A letter to Nick's dad
Bringing a spiritual perspective to daily life
I saw you, Michael, on the front page of my Chicago Tribune this morning. How grateful I am that you have a second son to hold you through the tears. I wish you had two sons with you. And I wish especially that you didn't have to bear the spotlight of knowing that the video of Nick's killing was being broadcast round the world.
I don't know why some people go through grief in privacy and others, like your family, are thrust into the public eye. It's enough of a cruelty to deal with your own pain, but I can only imagine what it's like to have to deal with everybody else's.
I found myself making a prayerful promise to your family today: that I will not think of Nick in terms of the brutality of his death. I will remember him as your son, as the boy of promise, as the man of talent who had a vision of having something to give. He is more than a victim of the hand of hate. He is valued as someone who knew how to offer services needed for the rebuilding of Iraq.
Defending the life of your child is the first plank of the platform of parenthood. And even though you couldn't be there physically to fight for him, your comfort will be found in what you did give him, not what you didn't.
There is perhaps no greater unselfishness on earth than the yearning of a parent for a child's progress and happiness. The value of the aspirations you had for Nick still stands, and in fact is all the more important in light of the grossness of what has come to the surface in the Iraqi war. The solution to barbarism lies in the purity of your love for your son. It's no one else's business to know the things you hoped for Nick, but the substance of those aspirations is the heartbeat of civilization.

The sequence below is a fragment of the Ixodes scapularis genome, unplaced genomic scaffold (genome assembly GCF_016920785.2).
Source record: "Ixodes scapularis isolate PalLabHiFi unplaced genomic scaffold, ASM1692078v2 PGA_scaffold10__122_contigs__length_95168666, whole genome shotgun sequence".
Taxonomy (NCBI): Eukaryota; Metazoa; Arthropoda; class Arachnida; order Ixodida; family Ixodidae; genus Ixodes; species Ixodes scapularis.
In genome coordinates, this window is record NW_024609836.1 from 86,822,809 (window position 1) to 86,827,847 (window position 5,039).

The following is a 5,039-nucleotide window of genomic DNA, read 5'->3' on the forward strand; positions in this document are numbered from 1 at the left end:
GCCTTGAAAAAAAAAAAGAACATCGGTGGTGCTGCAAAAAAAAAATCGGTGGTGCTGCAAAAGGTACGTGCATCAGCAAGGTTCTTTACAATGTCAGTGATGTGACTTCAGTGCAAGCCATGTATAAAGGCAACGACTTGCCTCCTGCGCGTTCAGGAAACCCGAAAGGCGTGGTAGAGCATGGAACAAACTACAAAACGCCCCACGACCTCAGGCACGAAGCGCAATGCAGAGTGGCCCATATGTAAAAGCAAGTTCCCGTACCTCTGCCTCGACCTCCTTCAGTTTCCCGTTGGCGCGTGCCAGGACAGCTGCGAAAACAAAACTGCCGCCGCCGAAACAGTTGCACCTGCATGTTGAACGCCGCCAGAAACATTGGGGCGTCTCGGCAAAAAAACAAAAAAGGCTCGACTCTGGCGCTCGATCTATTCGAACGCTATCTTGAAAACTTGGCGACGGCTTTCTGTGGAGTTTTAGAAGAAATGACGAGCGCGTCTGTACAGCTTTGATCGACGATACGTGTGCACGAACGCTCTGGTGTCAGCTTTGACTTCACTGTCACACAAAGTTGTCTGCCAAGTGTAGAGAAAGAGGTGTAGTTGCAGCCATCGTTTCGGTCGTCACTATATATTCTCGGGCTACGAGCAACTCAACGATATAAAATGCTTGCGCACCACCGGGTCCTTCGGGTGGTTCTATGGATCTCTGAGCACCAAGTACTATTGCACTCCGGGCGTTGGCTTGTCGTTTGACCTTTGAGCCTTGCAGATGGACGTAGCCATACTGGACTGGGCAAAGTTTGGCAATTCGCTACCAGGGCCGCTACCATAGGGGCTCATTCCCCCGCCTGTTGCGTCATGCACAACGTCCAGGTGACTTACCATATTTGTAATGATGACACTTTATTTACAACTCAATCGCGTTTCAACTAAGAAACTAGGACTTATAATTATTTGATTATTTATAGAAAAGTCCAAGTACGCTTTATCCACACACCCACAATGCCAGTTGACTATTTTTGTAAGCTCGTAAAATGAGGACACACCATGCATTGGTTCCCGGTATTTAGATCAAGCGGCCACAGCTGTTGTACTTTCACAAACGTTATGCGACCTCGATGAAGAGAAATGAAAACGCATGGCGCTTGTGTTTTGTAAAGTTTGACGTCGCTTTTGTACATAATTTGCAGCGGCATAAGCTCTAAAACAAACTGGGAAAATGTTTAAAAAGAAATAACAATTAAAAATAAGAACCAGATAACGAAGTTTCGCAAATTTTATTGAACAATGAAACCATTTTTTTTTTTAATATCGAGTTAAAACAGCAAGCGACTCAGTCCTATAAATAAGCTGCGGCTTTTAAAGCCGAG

At times of great anguish, the writings of great leaders help us out of darkness to see where we are going. Mary Baker Eddy, who founded Christian Science and this newspaper, wrote these words during some of her darkest hours:
May the great Shepherd that 'tempers the wind to the shorn lamb,' and binds up the wounds of bleeding hearts, just comfort, encourage, and bless all who mourn."
Father, we thank Thee that Thy light and Thy love reach earth, open the prison to them that are bound, console the innocent, and throw wide the gates of heaven. ("Miscellaneous Writings 1883-1896," page 275).
Our prayers are with you and your family.
He found him in a desert land, and in the waste howling wilderness; he led him about, he instructed him, he kept him as the apple of his eye. As an eagle stirreth up her nest, fluttereth over her young, spreadeth abroad her wings, taketh them, beareth them on her wings:
So the Lord alone did lead him, and there was no strange god with him.